Sunday, May 31, 2009

Introduction to diabetes

PostHeaderIcon Information about Diabetes : What is Diabetes?

Diabetes is a chronic condition that affects over 150 million people in the world today.

The percentage of people suffering from diabetes is increasing rapidly, to the point where many medical authorities are referring to it as an epidemic.

So what is diabetes?

Diabetes prevents your body from turning your food into energy. Instead glucose stays in your bloodstream, and left untreated can result in a range of complications.

If you have recently been diagnosed as diabetic, don’t worry. With proper treatment and care, you will lead a normal and happy life. You may need to make a few changes in your lifestyle - but then, if you are like me, you probably had plans to do that anyway and just never got round to it.

Now is the time to kick yourself into action. You cannot leave this up to your doctor alone - it needs you to take responsibility for your own treatment, and that starts with understanding what you are dealing with.

There are three types of Diabetes:



What is Type 1 Diabetes?

Type 1 Diabetes, (sometimes called Juvenile Diabetes) is usually found in young children and teenagers, but can also occur later in life.

In Type 1 Diabetes, your body is not producing insulin, a hormone needed to convert blood sugar into energy. Normally this hormone is produced by cells in your pancreas, but for some reason this is not happening as it should.

As the glucose in your blood can’t be converted into energy and absorbed by your cells, it builds up causing high blood sugar.

Left untreated, high blood sugar can cause serious long-term health problems.

The normal treatment for people with type 1 diabetes is daily injections of insulin which keeps the blood sugar level within normal ranges.

Finding out you have diabetes can be upsetting, but it should not prevent you from living a long and happy life.

If you think this condition will prevent you leading an active life, consider Sir Steve Redgrave, one of the World’s greatest Olympic athletes.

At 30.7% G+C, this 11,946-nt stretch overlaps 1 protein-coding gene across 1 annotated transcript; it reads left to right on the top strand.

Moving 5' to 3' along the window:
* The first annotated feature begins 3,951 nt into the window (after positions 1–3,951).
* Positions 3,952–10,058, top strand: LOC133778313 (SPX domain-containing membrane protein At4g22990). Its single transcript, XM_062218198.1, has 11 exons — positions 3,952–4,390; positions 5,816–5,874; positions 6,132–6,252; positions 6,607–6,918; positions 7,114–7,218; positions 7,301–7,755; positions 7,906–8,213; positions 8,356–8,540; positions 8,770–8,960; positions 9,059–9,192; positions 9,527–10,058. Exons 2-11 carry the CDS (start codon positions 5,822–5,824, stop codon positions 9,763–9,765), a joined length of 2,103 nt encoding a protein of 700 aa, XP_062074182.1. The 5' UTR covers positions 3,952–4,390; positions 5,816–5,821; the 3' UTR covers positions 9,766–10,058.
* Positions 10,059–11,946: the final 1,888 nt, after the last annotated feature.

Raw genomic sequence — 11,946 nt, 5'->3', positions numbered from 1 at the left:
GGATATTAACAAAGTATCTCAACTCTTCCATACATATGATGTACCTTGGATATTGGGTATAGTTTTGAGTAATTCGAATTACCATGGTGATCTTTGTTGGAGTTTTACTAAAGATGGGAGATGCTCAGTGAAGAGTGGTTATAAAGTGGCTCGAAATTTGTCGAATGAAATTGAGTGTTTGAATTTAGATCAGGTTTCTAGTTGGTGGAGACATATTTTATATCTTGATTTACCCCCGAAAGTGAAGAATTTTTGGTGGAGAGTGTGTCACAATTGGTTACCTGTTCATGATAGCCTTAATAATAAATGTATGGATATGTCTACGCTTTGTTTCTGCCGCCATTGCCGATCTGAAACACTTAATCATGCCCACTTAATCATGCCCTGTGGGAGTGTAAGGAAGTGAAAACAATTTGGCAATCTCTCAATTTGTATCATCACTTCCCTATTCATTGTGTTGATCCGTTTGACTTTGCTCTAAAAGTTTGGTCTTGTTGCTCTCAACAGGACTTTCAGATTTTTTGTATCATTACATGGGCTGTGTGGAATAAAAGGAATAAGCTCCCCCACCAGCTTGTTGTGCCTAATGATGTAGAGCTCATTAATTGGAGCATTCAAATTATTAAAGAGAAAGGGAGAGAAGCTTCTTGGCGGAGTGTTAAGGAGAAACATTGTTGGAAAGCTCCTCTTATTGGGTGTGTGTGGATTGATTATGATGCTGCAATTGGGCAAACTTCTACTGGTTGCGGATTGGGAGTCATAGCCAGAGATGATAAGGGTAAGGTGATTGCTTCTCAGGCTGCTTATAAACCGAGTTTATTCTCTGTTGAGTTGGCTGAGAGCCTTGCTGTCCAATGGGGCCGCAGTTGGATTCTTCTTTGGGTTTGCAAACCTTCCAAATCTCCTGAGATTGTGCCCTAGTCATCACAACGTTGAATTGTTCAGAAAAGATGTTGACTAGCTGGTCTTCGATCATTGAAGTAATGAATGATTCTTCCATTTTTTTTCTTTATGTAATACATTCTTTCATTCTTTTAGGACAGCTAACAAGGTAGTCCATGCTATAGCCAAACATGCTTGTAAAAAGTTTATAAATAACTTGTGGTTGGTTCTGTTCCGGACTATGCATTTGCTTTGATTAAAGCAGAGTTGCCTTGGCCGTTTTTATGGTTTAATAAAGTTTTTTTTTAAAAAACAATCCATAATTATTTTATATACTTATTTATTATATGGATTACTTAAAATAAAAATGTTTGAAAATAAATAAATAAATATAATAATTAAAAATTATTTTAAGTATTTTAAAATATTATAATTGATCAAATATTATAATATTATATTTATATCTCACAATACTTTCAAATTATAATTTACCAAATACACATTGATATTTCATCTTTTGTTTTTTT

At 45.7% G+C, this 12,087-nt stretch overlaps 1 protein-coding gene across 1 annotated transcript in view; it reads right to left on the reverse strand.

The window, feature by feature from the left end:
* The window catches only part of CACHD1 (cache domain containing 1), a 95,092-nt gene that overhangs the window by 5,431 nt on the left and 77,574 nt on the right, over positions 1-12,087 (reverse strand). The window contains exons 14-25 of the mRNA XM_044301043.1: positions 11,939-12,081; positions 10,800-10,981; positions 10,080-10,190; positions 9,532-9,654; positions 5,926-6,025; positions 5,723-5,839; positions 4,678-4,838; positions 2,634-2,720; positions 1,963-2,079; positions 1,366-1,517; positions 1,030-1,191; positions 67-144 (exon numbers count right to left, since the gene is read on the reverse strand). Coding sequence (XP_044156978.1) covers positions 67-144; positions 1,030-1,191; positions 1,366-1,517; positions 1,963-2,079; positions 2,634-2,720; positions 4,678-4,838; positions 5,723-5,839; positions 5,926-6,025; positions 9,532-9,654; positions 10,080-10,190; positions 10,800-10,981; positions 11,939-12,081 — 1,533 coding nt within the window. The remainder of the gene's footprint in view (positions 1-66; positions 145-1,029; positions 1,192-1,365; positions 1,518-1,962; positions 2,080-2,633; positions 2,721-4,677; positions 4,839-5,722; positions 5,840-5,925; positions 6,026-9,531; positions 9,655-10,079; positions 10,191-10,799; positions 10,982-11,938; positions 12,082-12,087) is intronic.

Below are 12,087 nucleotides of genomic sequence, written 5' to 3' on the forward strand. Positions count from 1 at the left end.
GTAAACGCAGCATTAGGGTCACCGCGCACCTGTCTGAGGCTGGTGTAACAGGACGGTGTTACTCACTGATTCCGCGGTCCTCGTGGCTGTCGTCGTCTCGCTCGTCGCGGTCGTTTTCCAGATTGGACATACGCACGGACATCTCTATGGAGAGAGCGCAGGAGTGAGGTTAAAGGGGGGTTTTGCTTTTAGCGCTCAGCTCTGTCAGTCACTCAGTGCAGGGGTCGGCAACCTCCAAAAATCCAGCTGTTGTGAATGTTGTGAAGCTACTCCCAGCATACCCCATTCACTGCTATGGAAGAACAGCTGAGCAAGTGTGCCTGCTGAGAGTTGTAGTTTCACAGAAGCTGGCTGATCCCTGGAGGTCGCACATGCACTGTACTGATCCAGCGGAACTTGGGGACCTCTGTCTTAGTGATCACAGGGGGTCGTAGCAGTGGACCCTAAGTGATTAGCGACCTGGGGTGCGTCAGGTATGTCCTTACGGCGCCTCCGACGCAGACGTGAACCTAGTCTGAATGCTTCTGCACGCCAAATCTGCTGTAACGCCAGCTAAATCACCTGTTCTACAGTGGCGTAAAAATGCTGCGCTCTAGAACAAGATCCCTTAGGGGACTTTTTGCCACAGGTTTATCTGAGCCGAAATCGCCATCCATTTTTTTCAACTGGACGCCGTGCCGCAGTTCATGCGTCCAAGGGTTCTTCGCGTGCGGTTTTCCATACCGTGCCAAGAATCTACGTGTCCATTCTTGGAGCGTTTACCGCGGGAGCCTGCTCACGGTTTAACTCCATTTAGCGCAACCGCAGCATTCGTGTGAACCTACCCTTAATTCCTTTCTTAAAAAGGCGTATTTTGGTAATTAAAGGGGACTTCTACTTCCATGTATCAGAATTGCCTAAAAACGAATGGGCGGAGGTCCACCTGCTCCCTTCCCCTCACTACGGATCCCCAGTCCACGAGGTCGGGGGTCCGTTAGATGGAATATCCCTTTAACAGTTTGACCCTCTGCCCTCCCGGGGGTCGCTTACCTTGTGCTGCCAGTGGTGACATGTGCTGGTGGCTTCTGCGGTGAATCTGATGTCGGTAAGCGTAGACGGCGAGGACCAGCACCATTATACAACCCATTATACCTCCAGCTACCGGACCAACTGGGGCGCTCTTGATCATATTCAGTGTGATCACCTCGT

Sir Steve battled type 1 diabetes to win his record-breaking fifth Olympic Gold medal at the Sydney games in the coxless fours rowing event!


PostHeaderIcon What is Type 2 Diabetes?

Type 2 diabetes (sometimes called mature onset diabetes) is the most common form of diabetes.

As with Type 1 Diabetes, the problem is related to insulin, a hormone needed to convert sugar into energy.

With Type 2 diabetes your body might be producing too little insulin, or it might not be reacting to the insulin correctly. Either way, the end result is that glucose builds up in the bloodstream instead of going into the cells. Left untreated, high blood sugar can cause serious long-term health problems.

Type 2 diabetes usually appears later in life, often between the ages of 35-45 years. As it often develops slowly, many people may not recognise the symptoms, and may have diabetes without knowing it.

If you have recently been diagnosed with type 2 diabetes, you are one of the lucky ones. Many people have diabetes without knowing it, and are at much greater risk of long term medical complications.

Finding out you have diabetes can be upsetting, but it should not prevent you from living a long and happy life. You may need to make a few changes in your lifestyle, but these changes are also good advice for non-diabetics, so probably a good idea anyway.


PostHeaderIcon What is Gestational Diabetes?

Gestational diabetes is a type of diabetes, that is only suffered by pregnant women.

In Gestational diabetes, a woman’s blood sugar is higher than normal because of the other hormones pridcued during preganancy interfere with the insulin that is produced naturally.

Gestational diabetes usually becomes apparent during the 24th to 28th weeks of pregnancy, and, in most cases, disappears of its own accord once the baby is born.